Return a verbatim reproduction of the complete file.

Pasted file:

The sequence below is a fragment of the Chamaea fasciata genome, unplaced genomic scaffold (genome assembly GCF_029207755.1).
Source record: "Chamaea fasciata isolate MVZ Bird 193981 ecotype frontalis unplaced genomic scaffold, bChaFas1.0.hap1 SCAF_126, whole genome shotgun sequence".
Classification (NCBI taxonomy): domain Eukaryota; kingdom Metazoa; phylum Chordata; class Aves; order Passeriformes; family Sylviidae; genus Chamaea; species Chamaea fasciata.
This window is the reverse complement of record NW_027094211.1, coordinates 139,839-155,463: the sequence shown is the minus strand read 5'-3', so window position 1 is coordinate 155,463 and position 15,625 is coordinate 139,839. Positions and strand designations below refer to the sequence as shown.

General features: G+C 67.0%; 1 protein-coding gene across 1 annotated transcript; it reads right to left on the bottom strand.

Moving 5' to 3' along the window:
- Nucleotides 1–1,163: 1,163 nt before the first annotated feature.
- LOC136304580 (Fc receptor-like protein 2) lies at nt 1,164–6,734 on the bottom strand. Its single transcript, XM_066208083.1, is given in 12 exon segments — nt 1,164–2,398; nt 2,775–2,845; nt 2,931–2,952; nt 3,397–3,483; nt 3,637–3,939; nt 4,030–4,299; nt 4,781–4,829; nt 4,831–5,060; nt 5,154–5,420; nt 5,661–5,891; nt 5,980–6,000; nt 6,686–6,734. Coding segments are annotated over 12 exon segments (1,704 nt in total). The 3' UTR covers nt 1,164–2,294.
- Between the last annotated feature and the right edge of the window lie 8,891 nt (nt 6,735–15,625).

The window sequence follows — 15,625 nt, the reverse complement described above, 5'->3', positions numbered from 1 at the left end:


The sequence below is a fragment of the Chamaea fasciata genome, unplaced genomic scaffold (genome assembly GCF_029207755.1).
Source record: "Chamaea fasciata isolate MVZ Bird 193981 ecotype frontalis unplaced genomic scaffold, bChaFas1.0.hap1 SCAF_126, whole genome shotgun sequence".
Classification (NCBI taxonomy): domain Eukaryota; kingdom Metazoa; phylum Chordata; class Aves; order Passeriformes; family Sylviidae; genus Chamaea; species Chamaea fasciata.
This window is the reverse complement of record NW_027094211.1, coordinates 139,839-155,463: the sequence shown is the minus strand read 5'-3', so window position 1 is coordinate 155,463 and position 15,625 is coordinate 139,839. Positions and strand designations below refer to the sequence as shown.

General features: G+C 67.0%; 1 protein-coding gene across 1 annotated transcript; it reads right to left on the bottom strand.

Moving 5' to 3' along the window:
- Nucleotides 1–1,163: 1,163 nt before the first annotated feature.
- LOC136304580 (Fc receptor-like protein 2) lies at nt 1,164–6,734 on the bottom strand. Its single transcript, XM_066208083.1, is given in 12 exon segments — nt 1,164–2,398; nt 2,775–2,845; nt 2,931–2,952; nt 3,397–3,483; nt 3,637–3,939; nt 4,030–4,299; nt 4,781–4,829; nt 4,831–5,060; nt 5,154–5,420; nt 5,661–5,891; nt 5,980–6,000; nt 6,686–6,734. Coding segments are annotated over 12 exon segments (1,704 nt in total). The 3' UTR covers nt 1,164–2,294.
- Between the last annotated feature and the right edge of the window lie 8,891 nt (nt 6,735–15,625).

The window sequence follows — 15,625 nt, the reverse complement described above, 5'->3', positions numbered from 1 at the left end: